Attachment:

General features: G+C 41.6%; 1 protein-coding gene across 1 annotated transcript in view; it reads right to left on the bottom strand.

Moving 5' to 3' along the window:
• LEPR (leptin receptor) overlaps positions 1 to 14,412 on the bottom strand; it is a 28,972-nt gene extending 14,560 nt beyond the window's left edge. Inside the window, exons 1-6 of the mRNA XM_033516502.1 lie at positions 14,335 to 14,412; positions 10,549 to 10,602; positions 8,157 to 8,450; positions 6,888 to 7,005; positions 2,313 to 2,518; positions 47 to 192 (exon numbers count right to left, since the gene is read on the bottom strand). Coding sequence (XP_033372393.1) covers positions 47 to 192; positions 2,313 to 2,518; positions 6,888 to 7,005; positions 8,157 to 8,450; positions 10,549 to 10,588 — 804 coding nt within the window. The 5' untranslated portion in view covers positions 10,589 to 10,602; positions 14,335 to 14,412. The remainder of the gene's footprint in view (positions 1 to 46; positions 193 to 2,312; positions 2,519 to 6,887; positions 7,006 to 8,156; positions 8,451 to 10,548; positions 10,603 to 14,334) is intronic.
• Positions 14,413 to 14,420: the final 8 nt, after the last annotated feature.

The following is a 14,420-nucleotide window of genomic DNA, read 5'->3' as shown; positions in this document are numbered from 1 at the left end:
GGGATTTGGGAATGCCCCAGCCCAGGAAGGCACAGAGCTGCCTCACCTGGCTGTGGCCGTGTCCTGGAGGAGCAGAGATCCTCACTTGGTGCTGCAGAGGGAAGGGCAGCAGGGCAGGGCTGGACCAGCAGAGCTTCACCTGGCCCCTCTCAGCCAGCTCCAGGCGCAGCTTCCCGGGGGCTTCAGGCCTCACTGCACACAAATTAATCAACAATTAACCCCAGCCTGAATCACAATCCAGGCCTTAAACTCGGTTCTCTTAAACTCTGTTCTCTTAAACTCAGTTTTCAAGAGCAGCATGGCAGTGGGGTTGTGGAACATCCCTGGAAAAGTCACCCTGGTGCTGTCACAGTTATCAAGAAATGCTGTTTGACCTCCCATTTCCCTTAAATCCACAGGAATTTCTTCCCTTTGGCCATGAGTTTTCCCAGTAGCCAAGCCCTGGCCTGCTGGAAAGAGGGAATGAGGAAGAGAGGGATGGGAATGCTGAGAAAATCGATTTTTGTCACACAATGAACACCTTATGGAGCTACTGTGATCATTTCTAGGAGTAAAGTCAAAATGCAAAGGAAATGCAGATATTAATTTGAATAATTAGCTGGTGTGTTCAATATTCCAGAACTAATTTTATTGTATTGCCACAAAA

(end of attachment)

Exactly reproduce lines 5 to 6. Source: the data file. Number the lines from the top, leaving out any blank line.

The following is a 14,420-nucleotide window of genomic DNA, read 5'->3' as shown; positions in this document are numbered from 1 at the left end:
GGGATTTGGGAATGCCCCAGCCCAGGAAGGCACAGAGCTGCCTCACCTGGCTGTGGCCGTGTCCTGGAGGAGCAGAGATCCTCACTTGGTGCTGCAGAGGGAAGGGCAGCAGGGCAGGGCTGGACCAGCAGAGCTTCACCTGGCCCCTCTCAGCCAGCTCCAGGCGCAGCTTCCCGGGGGCTTCAGGCCTCACTGCACACAAATTAATCAACAATTAACCCCAGCCTGAATCACAATCCAGGCCTTAAACTCGGTTCTCTTAAACTCTGTTCTCTTAAACTCAGTTTTCAAGAGCAGCATGGCAGTGGGGTTGTGGAACATCCCTGGAAAAGTCACCCTGGTGCTGTCACAGTTATCAAGAAATGCTGTTTGACCTCCCATTTCCCTTAAATCCACAGGAATTTCTTCCCTTTGGCCATGAGTTTTCCCAGTAGCCAAGCCCTGGCCTGCTGGAAAGAGGGAATGAGGAAGAGAGGGATGGGAATGCTGAGAAAATCGATTTTTGTCACACAATGAACACCTTATGGAGCTACTGTGATCATTTCTAGGAGTAAAGTCAAAATGCAAAGGAAATGCAGATATTAATTTGAATAATTAGCTGGTGTGTTCAATATTCCAGAACTAATTTTATTGTATTGCCACAAAA